STUDIO CITY — An additional 26 mosquito samples have tested positive for the West Nile virus (WNV) in Los Angeles County, the Greater Los Angeles County Vector Control District (GLACVCD) announced on Friday, October 9. 

The new findings bring the total number of samples positive for the virus within the district’s service area to 264 samples this year, vector officials said. The new samples all “stem from areas previously identified as positive for West Nile virus,” according to Vector Control.

The Studio City area has registered 10 WNV-positive mosquito samples to date. Also among the most affected parts of the county are Encino and North Hollywood, with 14 samples, Valley Village with 13, Van Nuys and Pico Rivera with 12, and Toluca Lake with 10.  

“The warm fall temperatures help West Nile virus and mosquito season continue later into the year,” said Anais Medina Diaz, public information officer for GLACVCD, in a statement. “Residents need to continue practicing mosquito control in their homes by eliminating standing water and wearing insect repellent to protect themselves.”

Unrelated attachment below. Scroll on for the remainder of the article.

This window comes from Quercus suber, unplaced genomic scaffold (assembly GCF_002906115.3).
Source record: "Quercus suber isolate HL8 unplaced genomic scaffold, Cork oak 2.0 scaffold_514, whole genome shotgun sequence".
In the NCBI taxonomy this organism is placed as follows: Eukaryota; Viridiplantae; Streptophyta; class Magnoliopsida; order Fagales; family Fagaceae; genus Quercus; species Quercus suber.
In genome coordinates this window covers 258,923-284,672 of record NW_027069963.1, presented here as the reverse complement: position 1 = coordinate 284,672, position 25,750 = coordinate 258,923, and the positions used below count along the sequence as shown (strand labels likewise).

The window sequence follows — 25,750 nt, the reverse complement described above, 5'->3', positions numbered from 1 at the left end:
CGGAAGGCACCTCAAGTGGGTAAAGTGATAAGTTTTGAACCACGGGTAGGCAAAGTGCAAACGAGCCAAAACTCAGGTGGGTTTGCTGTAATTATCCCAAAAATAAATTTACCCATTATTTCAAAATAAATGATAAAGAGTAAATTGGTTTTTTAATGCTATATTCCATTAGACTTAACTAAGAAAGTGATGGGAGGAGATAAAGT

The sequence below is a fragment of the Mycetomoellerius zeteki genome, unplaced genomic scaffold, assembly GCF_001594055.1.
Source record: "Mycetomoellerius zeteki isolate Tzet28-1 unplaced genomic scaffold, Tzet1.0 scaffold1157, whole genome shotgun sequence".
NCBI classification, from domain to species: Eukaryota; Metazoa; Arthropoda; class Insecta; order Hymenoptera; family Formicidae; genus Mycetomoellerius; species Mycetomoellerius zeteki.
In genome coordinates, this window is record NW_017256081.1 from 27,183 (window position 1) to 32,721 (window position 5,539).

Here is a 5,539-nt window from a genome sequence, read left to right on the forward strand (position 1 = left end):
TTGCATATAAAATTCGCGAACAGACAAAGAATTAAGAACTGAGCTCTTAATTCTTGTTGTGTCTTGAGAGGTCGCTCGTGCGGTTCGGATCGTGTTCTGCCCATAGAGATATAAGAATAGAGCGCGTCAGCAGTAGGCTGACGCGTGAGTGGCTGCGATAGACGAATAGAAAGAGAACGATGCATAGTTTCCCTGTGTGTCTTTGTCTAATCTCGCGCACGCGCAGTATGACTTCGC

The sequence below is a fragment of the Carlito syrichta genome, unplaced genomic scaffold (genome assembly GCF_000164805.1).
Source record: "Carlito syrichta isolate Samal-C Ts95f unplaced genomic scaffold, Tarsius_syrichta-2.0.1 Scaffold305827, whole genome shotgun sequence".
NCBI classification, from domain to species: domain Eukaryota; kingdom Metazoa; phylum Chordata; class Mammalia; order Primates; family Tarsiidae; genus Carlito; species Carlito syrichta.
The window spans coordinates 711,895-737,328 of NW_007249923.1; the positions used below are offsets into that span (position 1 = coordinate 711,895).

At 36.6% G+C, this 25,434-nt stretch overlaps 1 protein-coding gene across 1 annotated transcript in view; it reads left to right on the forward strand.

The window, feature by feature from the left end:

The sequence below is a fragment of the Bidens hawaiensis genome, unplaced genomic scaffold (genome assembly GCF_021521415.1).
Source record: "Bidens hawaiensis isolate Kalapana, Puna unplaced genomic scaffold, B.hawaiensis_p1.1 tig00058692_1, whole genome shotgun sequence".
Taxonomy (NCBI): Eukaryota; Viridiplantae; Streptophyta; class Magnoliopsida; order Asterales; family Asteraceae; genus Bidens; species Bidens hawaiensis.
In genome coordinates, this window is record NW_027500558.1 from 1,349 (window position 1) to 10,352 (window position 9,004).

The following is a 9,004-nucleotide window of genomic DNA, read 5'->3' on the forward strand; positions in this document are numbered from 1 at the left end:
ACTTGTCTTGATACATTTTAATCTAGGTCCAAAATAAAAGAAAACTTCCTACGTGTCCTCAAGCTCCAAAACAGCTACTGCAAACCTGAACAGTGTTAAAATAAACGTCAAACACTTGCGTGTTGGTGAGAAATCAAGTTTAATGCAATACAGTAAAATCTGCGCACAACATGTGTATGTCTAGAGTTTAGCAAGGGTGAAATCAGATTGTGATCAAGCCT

Vector Control conducted a mosquito treatment in Studio City on August 27 “to control mosquito populations and reduce the risk of West Nile virus transmission.” The area was deemed to have “the right conditions” for the treatment to be “most effective.” 

The West Nile Virus is transmitted through the bite of an infected mosquito. Infected individuals may experience “mild symptoms including fever, muscle aches, and tiredness,” according to the Los Angeles County Department of Public Health. 

There are a number of measures residents can take to reduce mosquito population, including eliminating standing water wherever it may be (buckets, clogged rain gutters, watering troughs) and especially in anything that holds water for more than a week, according to Vector Control. 

Residents can also prevent mosquito bites by applying “mosquito repellent to exposed skin before going outdoors and reapply as recommended on the label,” and by wearing “light-colored, long-sleeved shirts and long pants,” among other measures. 

Public Health has identified 27 human cases of WNV in Los Angeles County. As of October 2, there have been 93 confirmed human cases in California.